College Success Week events aim to connect students with members of the College Community to build connections vital to their success. Roary’s Amazing Race was developed this year as a way to re-envision how information about campus resources is provided to students more effectively for campus resource staff and more engaging for students. As students traveled the pathway to earning their free t-shirt, they were given information by each pit stop on upcoming campus events that may interest them (i.e. upcoming shows at the PAC).
As a math instructor at EMCC for 16 years, I have always believed students must practice. They have to do 20+ problems outside of class in order to be able to DO problems on exams/quizzes. From working with physics and chemsitry faculty over the years and seeing what they do with journals, I have been hesitant to try this. "Math is different. Math is skill based, and you don't get good at this unless you practice over and over again," I would think to myself. It took me 16 years to get to this "aha" moment, and I am so excited about this.
In order to encourage my online students to read the comments I leave for them in Canvas, I developed the "Doube-Secret Extra Credit Opportunity" that rewards them for seeing instructions that I leave in a comment in Canvas. (Sadly, none of my students seemed to get the 'double-secret' reference; they mostly called it Super Secret or Secret -- sigh! I guess I'm officaly old if no one remembers Animal House anymore!) The results were amazing; it really got my students talking to me about what they liked and what they were interested in as it relates to the courses
The purpose of this CATS is to document a qualitative review on my experience in the 2nd semester calculus/physics learning community (MAT231/PHY131). Second semester physics covers charges, electric and magnetic fields, circuits, current (etc), and these concepts have been quite difficult for me to grasp and tie into calculus without Dwain’s help. The attached narrative provides my previous experiences, current experience, and plan for the future .
In the Fall of 2016, I decided to convert some of the many writing assignments in my online and hybrid CRE101 course to video submissions rather than written submissions. Unfortunately, at the time, the recording tool in Canvas was unpredictable and made it very difficult for many students to successfully submit their video submissions. Submitting by attaching video files was also problematic due to the increased time it took for the students to upload the files and the time for me to download them to grade. It was so problematic that many students either contacted me about not being abl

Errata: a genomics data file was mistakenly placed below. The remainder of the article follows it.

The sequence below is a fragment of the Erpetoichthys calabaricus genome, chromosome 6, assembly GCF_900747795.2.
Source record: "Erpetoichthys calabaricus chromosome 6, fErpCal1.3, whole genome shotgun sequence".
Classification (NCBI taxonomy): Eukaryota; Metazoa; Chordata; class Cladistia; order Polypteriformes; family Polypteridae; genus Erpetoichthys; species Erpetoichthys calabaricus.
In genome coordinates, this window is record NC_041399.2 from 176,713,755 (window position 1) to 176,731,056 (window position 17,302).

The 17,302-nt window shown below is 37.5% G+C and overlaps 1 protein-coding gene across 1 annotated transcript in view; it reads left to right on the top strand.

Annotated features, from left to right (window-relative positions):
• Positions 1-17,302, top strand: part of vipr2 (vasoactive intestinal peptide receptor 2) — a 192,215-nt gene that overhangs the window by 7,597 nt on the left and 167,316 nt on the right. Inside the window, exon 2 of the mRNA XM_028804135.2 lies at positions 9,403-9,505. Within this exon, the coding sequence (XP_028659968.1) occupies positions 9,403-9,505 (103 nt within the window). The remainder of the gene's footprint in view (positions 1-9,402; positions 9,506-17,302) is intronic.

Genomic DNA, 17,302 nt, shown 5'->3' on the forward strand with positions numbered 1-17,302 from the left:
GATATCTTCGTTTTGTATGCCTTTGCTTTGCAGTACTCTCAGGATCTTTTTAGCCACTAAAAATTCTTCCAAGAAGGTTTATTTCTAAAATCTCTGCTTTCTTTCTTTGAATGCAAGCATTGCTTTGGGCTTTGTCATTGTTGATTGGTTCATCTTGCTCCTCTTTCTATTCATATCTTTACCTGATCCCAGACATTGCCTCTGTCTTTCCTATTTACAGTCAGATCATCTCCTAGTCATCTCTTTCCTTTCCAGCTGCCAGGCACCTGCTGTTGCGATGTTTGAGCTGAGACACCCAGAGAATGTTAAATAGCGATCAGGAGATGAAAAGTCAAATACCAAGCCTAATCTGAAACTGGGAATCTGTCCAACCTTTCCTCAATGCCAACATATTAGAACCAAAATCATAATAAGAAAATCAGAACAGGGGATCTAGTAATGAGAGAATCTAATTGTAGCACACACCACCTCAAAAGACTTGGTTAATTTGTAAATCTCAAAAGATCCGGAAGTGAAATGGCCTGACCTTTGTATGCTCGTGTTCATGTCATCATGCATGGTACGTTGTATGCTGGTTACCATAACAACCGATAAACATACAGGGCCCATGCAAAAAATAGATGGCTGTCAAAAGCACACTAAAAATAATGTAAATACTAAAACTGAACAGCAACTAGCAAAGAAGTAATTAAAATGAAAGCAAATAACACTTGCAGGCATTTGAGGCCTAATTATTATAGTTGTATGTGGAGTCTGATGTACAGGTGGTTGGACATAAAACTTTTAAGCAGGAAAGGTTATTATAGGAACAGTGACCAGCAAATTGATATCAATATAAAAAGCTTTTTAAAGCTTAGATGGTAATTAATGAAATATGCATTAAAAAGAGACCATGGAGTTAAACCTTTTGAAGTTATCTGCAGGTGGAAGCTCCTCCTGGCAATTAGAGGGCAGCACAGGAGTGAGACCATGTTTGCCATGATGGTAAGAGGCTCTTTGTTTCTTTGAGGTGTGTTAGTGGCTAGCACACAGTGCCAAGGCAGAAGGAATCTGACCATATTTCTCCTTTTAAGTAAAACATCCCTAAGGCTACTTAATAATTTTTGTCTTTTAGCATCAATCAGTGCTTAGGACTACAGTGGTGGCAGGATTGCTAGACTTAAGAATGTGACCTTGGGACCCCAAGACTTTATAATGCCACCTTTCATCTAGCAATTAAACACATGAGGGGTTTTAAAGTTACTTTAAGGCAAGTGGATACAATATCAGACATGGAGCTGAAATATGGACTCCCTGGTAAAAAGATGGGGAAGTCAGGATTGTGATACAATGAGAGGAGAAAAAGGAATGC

Need: Streamline 1st 4 weeks of Differential Equations. Create clearer expectations, journal instructions, MATLAB directions, problem sets, and activities. Alleviate student confusion.
Writing lab reports is something all students, even strong writers, struggle with. It is a different style and format to all most other writing that they have experienced before.
For many years now, physics/chemistry faculty require students to journal after each class period (note: there are other faculty on campus who have been journaling for years, as well). In Fall 2017, a few non-phy/chem faculty incorporated journaling in their classrooms for the first time. In Spring 2018, during week of accountability, approximately 15 instructors met and discussed best practices in journaling.
One of the biggest challenges for nursing students is to acclimate to the world of the nursing school exam. Gone are the days of one right answer, the nursing student must learn how to prioritize several correct answers to determine which is the "most" correct. During the Spring 2017, utilization of the Adaptive Quizzing/Learning Resources was highly encouraged but not attached to course points. In Fall of 2017, the Adaptive Learning activities were attached to 39 of the 600 total course points, leading to a 206% increase in student utilization.
A prerequisite to physics is MAT182. Students need to know law of sine/cosine, and vector concepts from trig to be successful in physics. In the past, I would spend a lot of time classify triangles (SSS, ASA, etc) to help students know which "law" to use, and this was done at the end of the semester. I did not spend time using law of sine/cosine with vector applications . Students typically scored a low B on law of sine/cosine problems. In F17, I taught the "laws" and incorporated vectors in week 4 to show students real life applications.